28 SES 04, The Post-Comprehensive School and the Transformation of the Welfare State
Parallel Paper Session
Historically, the education system in the Nordic countries has been based on principles of equity, local anchoring and a common education system for all. Nowadays, we see a denationalisation (Ball 2011), where nation-states are losing the ability to decide the future of their own educational systems to transnational agencies. A central actor in such regard is the OECD pushing forward a neoliberal agenda. Central elements in policies addressed from this organization are a combination of accountability, autonomy, choice and privatization.
The neoliberal agenda is in itself characterised by contradiction (cf. Apple 2006) and consequences of the policies may be hard to foresee. Basil Bernstein (2000) describes through his “Pedagogic Device” the relation between macro and micro, and how discourses on one level are recontextualised and may take various forms at another level. When a discourse moves from one arena to another, ideology comes into play. Thereby one could expect the same policies to take different forms and have different consequences.
While the combination of elements described as the neoliberal agenda has weak tradition and is present to a varying degree in educational policies in the Nordic countries, other countries, such as the USA and England has a longer history and a lot of research is carried out on aspects and effects of neoliberalism in education.
Based on a review of international research, I will in this context like to discuss possible consequences neoliberalism may have for the Nordic model of education.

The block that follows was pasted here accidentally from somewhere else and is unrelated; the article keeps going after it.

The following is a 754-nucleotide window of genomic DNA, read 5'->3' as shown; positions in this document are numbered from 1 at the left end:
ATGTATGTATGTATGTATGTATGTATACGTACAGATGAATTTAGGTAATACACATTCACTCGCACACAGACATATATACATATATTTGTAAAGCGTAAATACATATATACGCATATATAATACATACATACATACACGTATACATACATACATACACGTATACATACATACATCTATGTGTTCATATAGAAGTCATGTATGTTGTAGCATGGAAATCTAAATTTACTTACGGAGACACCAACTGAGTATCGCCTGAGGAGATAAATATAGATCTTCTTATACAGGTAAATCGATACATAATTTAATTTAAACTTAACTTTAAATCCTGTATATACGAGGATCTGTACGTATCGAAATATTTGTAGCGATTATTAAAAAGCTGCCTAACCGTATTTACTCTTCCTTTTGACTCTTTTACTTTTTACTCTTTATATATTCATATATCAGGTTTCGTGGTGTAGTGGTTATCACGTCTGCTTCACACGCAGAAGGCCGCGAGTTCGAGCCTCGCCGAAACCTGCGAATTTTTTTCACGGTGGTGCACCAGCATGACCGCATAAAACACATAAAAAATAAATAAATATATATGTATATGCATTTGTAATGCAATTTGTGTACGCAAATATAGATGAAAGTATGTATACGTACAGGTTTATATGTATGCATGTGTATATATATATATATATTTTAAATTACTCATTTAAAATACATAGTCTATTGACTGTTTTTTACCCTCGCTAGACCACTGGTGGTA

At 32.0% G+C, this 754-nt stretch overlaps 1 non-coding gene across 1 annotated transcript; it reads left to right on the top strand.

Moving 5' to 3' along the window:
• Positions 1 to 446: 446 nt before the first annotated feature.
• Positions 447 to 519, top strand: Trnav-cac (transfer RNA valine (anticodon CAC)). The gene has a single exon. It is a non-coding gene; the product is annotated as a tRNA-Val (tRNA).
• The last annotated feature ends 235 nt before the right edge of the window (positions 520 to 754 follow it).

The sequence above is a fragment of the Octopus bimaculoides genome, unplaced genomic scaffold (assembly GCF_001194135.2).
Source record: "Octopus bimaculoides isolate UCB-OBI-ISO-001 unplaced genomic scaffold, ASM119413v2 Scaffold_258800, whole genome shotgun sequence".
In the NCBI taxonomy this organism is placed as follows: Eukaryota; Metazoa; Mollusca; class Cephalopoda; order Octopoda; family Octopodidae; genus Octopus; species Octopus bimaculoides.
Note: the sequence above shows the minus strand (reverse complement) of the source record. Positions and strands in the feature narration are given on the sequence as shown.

Apple, M. W. (2006): Educating the “Right” Way. Markets, Standards, God and Inequality. New York and London: Routledge. Apple, M. W. & Buras, K. (2006): The Subaltern Speak. Curriculum, Power, and Educational Struggles. New York: Routledge. Au, W. (2010): The Idiocy of Policy: The Anti-Democratic Curriculum of High-Stakes Testing. In Critical Education, Vol. 1, Number 1. Au, W. (2009): Unequal by design. High-Stakes Testing and the Standardization of Inequality. New York: Routledge. Baker, E. L, Barton, P. E. et. al. (2010): Problems with the use of student test scores to evaluate teachers. Economic Policy Institute, Briefing paper, Aug. 2010. www.epi.org Ball, S. J. (2007): Education plc. Understanding private sector participation in public sector education. New York: Routledge. Ball, S. J. (2010): The teacher´s soul and the terrors of performativity. In Journal of Education Policy, 18:2, 215-228. Bernstein, B. (2000): Pedagogy, Symbolic Control and Identity. Boston: Rowman & Littlefield Publishers, Inc. Burch, P. (2009): Hidden Markets. The New Education Privatization. New York and London: Routledge. Linn, R. L. (2000): Assessments and Accountability. In Educational Researcher, Vol. 29, No. 2, pp. 4-16. Nicholson-Goodman, J. (2011): The “highly qualified teacher” trope: Education policy and democratic teacher development in the face of risk, uncertainty, and blame. Critical Education, 2 (11). Ravitch, D. (2010): The Death and Life of the Great American School System: How Testing and Choice Are Undermining Education. New York: Basic Books. Skrla, L. & Scheurich, J. J. (2004) (eds.): Educational Equity and Accountability. Paradigms, Policies and Politics. New York: Routledge Falmer. Stedman, L. C. (2011): A Preliminary Analysis of Atlanta´s Performance on the Natiopnal Assessment of Educational Progress. In Critical Education, Vol. 2, Number 9.
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